Study results released recently by the Wellcome Trust Sanger Institute (UK) have indicated that a specific gene, termed BCL11A, is especially active in aggressive breast cancer subtypes, and may drive triple-negative breast cancer development and progression. The findings could provide new routes for the exploration of targeted treatments for this breast cancer type.
Approximately one in five breast cancer patients is affected by triple-negative breast cancer, predominantly of the basal-like subtype. Notably, the cancer lacks three key receptor proteins that respond to conventional breast cancer hormone therapies, meaning that despite efforts to find new treatments, prognosis for triple-negative breast cancer patients is poorer than for other breast cancer types.
The team of researchers from the Wellcome Trust Sanger Institute examined breast cancers from approximately 3000 patients. Their work focused on identifying alterations to the genes responsible for controlling the behavior of stem cells and developing tissues, as these had been linked to cancer development in previous investigations.
“Our understanding of genes that drive stem cell development led us to search for consequences when these genes go wrong,” explained Pentao Liu, senior author on the study, from the Wellcome Trust Sanger Institute. “BCL11A activity stood out because it is so active in triple-negative cancers. It had all the hallmarks of a novel breast cancer gene.”
In approximately eight out of ten patients with basal-like breast cancer, heightened activity of the BCL11A gene was identified. In situations where there were additional copies of the BCL11A gene in the cancer, survival was reduced.
“Our gene studies in human cells clearly marked BCL11A as a novel driver for triple-negative breast cancers. We also showed that adding an active human BCL11A gene to human or mouse breast cells in the lab drove them to behave as cancer cells,” reported Walid Khaled (Wellcome Trust Sanger Institute and University of Cambridge), joint first author on the study.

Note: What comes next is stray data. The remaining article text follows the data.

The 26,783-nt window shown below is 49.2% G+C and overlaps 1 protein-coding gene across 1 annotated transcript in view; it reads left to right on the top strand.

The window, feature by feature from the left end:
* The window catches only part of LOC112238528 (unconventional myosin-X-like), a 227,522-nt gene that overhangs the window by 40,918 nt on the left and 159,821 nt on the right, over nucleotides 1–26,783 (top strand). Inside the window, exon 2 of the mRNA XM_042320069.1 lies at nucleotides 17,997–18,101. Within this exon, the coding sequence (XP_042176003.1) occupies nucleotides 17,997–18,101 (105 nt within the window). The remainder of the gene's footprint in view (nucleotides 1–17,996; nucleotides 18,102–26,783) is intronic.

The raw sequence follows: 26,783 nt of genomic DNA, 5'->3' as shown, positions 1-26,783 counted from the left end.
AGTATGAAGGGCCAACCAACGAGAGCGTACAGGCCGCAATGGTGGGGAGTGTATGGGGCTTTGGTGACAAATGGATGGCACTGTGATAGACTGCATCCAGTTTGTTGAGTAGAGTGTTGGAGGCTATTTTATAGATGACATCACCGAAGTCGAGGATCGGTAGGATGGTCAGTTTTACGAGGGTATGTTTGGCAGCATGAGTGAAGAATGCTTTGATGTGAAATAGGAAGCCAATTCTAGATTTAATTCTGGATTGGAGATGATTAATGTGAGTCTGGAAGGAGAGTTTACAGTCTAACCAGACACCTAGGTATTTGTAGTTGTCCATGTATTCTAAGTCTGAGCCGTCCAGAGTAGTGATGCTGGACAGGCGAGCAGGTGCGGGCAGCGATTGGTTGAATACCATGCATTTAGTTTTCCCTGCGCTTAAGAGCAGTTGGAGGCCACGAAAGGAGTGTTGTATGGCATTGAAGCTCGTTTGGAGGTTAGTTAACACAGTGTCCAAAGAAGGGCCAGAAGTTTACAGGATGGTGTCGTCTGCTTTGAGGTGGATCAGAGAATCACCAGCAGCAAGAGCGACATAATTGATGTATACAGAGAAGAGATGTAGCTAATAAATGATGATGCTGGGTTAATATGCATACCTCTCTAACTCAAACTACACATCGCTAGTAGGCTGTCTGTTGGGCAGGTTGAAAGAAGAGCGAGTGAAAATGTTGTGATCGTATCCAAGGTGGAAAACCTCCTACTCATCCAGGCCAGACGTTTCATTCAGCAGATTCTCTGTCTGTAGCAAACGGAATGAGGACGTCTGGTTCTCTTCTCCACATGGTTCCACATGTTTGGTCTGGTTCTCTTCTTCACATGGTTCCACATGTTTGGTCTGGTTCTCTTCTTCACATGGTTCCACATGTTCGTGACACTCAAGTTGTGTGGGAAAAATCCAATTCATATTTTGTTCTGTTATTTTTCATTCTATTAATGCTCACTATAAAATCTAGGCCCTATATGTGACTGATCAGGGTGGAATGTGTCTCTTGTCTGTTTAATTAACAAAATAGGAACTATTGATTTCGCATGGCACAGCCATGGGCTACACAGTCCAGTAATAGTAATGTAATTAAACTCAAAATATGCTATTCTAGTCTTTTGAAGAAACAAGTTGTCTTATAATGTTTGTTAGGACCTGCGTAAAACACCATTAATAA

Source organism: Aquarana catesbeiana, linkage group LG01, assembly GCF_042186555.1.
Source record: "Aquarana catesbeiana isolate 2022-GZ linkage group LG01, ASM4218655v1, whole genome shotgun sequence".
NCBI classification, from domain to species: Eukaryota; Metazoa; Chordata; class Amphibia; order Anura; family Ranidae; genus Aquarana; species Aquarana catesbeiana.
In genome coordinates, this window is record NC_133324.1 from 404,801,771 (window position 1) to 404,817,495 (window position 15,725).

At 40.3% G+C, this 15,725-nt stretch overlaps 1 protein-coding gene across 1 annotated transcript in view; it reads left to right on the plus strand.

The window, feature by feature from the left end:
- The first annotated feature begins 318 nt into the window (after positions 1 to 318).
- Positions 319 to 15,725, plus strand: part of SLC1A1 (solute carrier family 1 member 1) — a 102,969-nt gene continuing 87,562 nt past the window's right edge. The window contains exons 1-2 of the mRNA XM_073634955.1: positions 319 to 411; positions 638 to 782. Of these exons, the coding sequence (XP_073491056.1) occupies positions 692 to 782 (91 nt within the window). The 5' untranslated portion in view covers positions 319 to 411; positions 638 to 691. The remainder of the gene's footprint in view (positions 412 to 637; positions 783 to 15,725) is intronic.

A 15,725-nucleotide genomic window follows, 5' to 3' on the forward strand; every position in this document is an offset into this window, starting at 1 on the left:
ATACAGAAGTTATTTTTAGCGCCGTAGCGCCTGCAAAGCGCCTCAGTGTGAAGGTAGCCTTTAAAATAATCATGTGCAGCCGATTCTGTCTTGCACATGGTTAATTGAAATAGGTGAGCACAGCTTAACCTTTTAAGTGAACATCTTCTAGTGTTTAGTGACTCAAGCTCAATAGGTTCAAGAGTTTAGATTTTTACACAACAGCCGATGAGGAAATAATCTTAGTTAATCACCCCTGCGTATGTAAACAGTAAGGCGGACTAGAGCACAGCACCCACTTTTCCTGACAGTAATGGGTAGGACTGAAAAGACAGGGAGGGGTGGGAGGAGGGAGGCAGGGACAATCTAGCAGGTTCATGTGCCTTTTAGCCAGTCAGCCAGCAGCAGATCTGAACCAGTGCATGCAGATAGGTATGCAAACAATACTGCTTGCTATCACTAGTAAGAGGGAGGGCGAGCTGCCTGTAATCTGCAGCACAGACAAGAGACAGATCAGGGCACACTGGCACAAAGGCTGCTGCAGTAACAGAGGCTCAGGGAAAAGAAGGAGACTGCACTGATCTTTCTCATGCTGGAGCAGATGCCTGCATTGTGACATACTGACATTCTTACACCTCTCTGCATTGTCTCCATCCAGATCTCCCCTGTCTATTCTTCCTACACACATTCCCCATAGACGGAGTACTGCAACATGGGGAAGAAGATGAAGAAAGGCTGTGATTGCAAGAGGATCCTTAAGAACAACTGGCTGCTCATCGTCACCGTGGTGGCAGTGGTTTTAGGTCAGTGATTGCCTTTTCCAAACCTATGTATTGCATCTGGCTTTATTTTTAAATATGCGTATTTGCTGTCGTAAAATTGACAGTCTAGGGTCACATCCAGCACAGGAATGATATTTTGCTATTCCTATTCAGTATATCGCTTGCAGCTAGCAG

“As important, when we reduced the activity of BCL11A in three samples of human triple-negative breast cancer cells, they lost some characteristics of cancer cells and became less tumorigenic when tested in mice. So by increasing BCL11A activity we increase cancer-like behavior; by reducing it, we reduce cancer-like behavior.”
The inactivation of BCL11A in an experimental mouse system resulted in no mice developing mammary gland tumors. In contrast to this, all untreated animals developed tumors.
In addition to these findings, the researchers also successfully highlighted that BCL11A is needed to ensure normal development of breast stem cells and progenitors, which when mutated are thought to cause basal-like breast cancer.
“This exciting result identifies a novel breast cancer gene in some of the more difficult-to-treat cases,” commented Carlos Caldas (University of Cambridge). “It builds on our work to develop a comprehensive molecular understanding of breast cancer that will inform clinical decisions and treatment choices. Finding a novel gene that is active in cancer should also help in the search for new treatments.”
Prior to this study, only a very small number of genomic aberrations in genes had been linked to triple-negative breast cancer development. The team now believe that these findings place BCL11A as a strong candidate for the development of targeted treatments.